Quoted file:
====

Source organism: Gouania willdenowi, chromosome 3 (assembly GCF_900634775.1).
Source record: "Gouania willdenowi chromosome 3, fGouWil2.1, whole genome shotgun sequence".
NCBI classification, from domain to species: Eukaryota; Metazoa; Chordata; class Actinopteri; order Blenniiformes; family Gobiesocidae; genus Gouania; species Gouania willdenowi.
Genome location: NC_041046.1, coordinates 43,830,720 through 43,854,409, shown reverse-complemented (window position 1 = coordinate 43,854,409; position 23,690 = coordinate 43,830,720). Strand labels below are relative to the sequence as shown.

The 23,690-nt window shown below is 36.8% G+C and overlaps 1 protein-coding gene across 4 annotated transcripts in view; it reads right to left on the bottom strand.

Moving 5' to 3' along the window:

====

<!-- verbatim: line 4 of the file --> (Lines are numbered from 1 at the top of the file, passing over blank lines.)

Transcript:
Genome location: NC_041046.1, coordinates 43,830,720 through 43,854,409, shown reverse-complemented (window position 1 = coordinate 43,854,409; position 23,690 = coordinate 43,830,720). Strand labels below are relative to the sequence as shown.